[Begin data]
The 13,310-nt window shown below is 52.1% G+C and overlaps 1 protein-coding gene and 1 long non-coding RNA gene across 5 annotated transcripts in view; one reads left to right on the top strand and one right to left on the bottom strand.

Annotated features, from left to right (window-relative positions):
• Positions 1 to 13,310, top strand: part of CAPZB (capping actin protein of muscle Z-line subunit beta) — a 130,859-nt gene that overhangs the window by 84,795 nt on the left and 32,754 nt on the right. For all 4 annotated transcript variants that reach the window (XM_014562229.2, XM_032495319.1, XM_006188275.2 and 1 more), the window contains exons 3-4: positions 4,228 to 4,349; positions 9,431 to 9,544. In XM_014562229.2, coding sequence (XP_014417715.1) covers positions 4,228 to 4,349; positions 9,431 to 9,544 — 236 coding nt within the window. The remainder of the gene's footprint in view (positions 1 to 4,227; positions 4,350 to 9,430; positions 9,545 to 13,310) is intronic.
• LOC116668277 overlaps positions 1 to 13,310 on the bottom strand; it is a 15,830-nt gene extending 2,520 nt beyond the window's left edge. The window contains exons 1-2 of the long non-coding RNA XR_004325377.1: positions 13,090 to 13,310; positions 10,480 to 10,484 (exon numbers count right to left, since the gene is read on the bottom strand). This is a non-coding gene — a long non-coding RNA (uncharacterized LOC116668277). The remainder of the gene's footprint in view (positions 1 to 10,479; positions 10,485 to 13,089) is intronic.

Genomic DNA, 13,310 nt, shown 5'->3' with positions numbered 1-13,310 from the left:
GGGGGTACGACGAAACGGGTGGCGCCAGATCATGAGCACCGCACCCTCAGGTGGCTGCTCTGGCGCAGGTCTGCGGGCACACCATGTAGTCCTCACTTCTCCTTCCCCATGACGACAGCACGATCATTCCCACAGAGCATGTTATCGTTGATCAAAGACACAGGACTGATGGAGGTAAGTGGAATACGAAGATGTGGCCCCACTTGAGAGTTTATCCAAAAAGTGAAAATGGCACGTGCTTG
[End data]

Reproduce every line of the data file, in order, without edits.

The 13,310-nt window shown below is 52.1% G+C and overlaps 1 protein-coding gene and 1 long non-coding RNA gene across 5 annotated transcripts in view; one reads left to right on the top strand and one right to left on the bottom strand.

Annotated features, from left to right (window-relative positions):
• Positions 1 to 13,310, top strand: part of CAPZB (capping actin protein of muscle Z-line subunit beta) — a 130,859-nt gene that overhangs the window by 84,795 nt on the left and 32,754 nt on the right. For all 4 annotated transcript variants that reach the window (XM_014562229.2, XM_032495319.1, XM_006188275.2 and 1 more), the window contains exons 3-4: positions 4,228 to 4,349; positions 9,431 to 9,544. In XM_014562229.2, coding sequence (XP_014417715.1) covers positions 4,228 to 4,349; positions 9,431 to 9,544 — 236 coding nt within the window. The remainder of the gene's footprint in view (positions 1 to 4,227; positions 4,350 to 9,430; positions 9,545 to 13,310) is intronic.
• LOC116668277 overlaps positions 1 to 13,310 on the bottom strand; it is a 15,830-nt gene extending 2,520 nt beyond the window's left edge. The window contains exons 1-2 of the long non-coding RNA XR_004325377.1: positions 13,090 to 13,310; positions 10,480 to 10,484 (exon numbers count right to left, since the gene is read on the bottom strand). This is a non-coding gene — a long non-coding RNA (uncharacterized LOC116668277). The remainder of the gene's footprint in view (positions 1 to 10,479; positions 10,485 to 13,089) is intronic.

Genomic DNA, 13,310 nt, shown 5'->3' with positions numbered 1-13,310 from the left:
GGGGGTACGACGAAACGGGTGGCGCCAGATCATGAGCACCGCACCCTCAGGTGGCTGCTCTGGCGCAGGTCTGCGGGCACACCATGTAGTCCTCACTTCTCCTTCCCCATGACGACAGCACGATCATTCCCACAGAGCATGTTATCGTTGATCAAAGACACAGGACTGATGGAGGTAAGTGGAATACGAAGATGTGGCCCCACTTGAGAGTTTATCCAAAAAGTGAAAATGGCACGTGCTTG